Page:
We salute the resilient Igbo spirit, the dogged and indomitable spirit of the Igbo, their enduring and enterprising spirit, as well as the ability of the Igbo to adapt to any situation no matter how awkward or discomforting.

The Igbo are like the old Volkswagen Beatle car, the never-say-die. Put them anywhere no matter how bad the situation is, they will always find a way out.

The Igbo are forward looking, hardworking and industrious. Olaudah Equiano, a 19th century former Igbo slave boy, described the Igbo of his day as “happy, clean people, without unemployment, without prostitution, without drunkards, and without beggars”.

The Igbo do not make pretenses. They do not play double games. Their yes is their yes, and their no is their no. They are steadfast in their beliefs and convictions, and no amount of threats, intimidation, coercion, or bribery, will sway them from their set goal, or make them lose focus, or change their stand.

When circumstances had dictated on the Igbo to leave Nigeria, and to seek refuge in the Biafran nation, they wholly and totally supported it. They fought like wounded lions in order to ensure that Biafra survived. For three odd years, with practically nothing, save their sheer determination to survive, the Igbo succeeded in holding the entire Nigeria to ransom.

When however Biafra failed to materialize, the Igbo spirit refused to die, subdued, or defeated. The Igbo forgot the past, came back to Nigeria, and went ahead with their normal life, not minding that they were given only forty naira to start life anew. Through their industry and hard work, the Igbo, in no time, established themselves and became the envy of many other Nigerians.

They say that Igbo people love money, (but who hates money?), that notwithstanding, once the Igbo take a stand on any issue, they hardly renege or change their course of action. That does not mean that there are no Judases among the people. There may be some of them, but they are clearly in the minority.

The Igbo know where they are destined to, where their destiny lies. Even though they may have no kings in the sense of the Hausa/Fulani Emir, or the Yoruba Oba, who wield absolute power and authority, who own everything, both land and everything therein, the Igbo kings are not absolute. They are mere caretakers. They rule by consultations, or consensus of opinion, and once a decision is taken on any issue, it would be binding on everybody.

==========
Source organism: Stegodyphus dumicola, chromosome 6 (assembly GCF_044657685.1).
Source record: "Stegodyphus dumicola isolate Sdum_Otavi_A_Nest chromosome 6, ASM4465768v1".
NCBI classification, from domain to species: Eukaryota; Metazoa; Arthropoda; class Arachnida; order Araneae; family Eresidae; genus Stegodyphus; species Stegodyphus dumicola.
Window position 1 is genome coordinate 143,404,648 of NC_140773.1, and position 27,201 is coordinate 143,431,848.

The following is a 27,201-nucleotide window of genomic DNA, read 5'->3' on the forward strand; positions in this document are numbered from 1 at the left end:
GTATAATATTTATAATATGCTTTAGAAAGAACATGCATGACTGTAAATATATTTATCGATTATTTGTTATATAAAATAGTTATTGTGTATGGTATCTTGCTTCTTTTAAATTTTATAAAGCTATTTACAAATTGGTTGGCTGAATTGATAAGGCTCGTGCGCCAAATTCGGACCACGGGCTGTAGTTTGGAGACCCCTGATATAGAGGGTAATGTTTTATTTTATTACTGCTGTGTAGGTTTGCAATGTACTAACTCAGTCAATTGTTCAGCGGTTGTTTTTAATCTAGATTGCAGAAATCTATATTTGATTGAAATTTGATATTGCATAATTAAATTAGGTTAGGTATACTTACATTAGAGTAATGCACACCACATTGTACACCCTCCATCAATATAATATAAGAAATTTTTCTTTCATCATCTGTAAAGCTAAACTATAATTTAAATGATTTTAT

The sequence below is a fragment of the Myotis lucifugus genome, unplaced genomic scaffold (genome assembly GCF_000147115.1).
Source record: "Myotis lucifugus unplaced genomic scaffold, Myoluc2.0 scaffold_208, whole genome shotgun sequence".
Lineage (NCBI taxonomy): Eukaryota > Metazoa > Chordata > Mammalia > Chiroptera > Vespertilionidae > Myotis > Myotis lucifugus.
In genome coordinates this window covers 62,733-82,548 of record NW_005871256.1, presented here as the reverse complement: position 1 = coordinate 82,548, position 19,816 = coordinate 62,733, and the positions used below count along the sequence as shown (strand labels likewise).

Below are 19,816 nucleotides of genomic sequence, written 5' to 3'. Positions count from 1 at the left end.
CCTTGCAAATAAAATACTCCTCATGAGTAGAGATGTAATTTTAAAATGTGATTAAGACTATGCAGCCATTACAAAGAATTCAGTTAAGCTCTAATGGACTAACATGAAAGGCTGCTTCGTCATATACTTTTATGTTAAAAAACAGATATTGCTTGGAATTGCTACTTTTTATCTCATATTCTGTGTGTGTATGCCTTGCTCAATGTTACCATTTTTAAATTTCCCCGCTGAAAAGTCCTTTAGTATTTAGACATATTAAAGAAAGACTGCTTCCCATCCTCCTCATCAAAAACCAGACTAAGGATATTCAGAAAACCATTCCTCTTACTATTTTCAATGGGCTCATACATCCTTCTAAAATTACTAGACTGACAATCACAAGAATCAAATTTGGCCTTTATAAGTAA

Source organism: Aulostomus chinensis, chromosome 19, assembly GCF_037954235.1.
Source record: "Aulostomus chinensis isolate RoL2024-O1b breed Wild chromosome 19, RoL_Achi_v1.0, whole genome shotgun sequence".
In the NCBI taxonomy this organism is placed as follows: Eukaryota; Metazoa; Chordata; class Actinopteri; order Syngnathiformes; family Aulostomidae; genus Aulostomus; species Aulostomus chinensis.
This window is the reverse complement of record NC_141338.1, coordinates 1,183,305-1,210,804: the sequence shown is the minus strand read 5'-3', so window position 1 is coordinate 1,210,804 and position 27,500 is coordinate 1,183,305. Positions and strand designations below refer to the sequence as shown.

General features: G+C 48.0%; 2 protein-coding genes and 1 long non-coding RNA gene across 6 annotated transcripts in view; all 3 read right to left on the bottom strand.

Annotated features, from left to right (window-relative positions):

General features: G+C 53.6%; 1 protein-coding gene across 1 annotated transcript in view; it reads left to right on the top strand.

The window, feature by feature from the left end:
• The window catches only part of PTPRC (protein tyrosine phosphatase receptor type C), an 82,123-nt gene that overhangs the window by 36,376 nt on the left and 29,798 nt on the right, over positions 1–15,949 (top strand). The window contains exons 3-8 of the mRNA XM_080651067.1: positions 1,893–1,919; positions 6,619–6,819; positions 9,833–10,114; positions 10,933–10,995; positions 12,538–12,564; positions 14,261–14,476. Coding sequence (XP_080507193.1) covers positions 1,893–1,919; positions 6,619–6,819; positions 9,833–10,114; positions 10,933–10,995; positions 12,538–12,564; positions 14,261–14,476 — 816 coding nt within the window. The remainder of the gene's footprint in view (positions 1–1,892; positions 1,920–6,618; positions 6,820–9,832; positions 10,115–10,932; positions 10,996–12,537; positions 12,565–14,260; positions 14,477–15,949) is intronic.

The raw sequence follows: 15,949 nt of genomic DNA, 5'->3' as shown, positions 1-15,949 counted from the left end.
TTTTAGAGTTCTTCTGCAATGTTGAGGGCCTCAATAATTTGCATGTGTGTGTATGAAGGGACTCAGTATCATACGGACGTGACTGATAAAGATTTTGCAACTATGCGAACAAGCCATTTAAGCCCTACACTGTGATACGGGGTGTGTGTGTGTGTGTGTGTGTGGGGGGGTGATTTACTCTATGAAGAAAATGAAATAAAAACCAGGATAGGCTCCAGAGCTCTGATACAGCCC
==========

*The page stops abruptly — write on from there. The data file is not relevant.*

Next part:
The Igbo are the only true and authentic Nigerians. They are universalistic. They are detribalized. Go to any remotest part of Nigeria, you will find an Igbo man there, living and doing business. They speak the language of the people. They build their own houses there, eat the people’s food, and marry their girls.

The Igbo were the last to come into the Nigerian political scene and the last to come into contact with any foreign culture, but when later they came face to face with these realities, they turned full circle, and embraced them, with all their strength and might.

As far back as the 16th century when the Hausa/Fulani were already firmly established in Nigeria, and had got many Islamic scholars, doctors, lawyers, merchants, etc., who crisscrossed the Sahara Desert with their camels, either on religious pilgrimage, or on trading missions to Saudi Arabia and other places in the Middle East, and the 18th century, when the Yoruba were already in warm contacts with several European missionaries and merchants, the Igbo were still holed up in their thick forests. The only external contact they had before then was with those who came to steal their young men and women in the name of slavery.

Even as late as the 1920s when the Igbo produced their first university graduate, the Yoruba already had many lawyers, surveyors, doctors, engineers, and other professionals who dominated the Nigerian political and economic environment. But before the outbreak of the Nigerian civil war in 1967, the Igbo had not only caught up with these other Nigerians, but had indeed, surpassed them.

In the just concluded Presidential and National Assembly elections, the Igbo were the real winners. They were the victors. The Igbo, both at home, and those outside the shores of Igbo land, spoke with one voice in that election. They made a very big statement with their votes, and Nigeria was quaking.

The Igbo knew what they wanted and they went all out for that. It was not a decision imposed on them from outside, but what they had decided by themselves, based on their conviction. It was their collective will, the united Igbo spirit, “onye aghana nwanne ya”.

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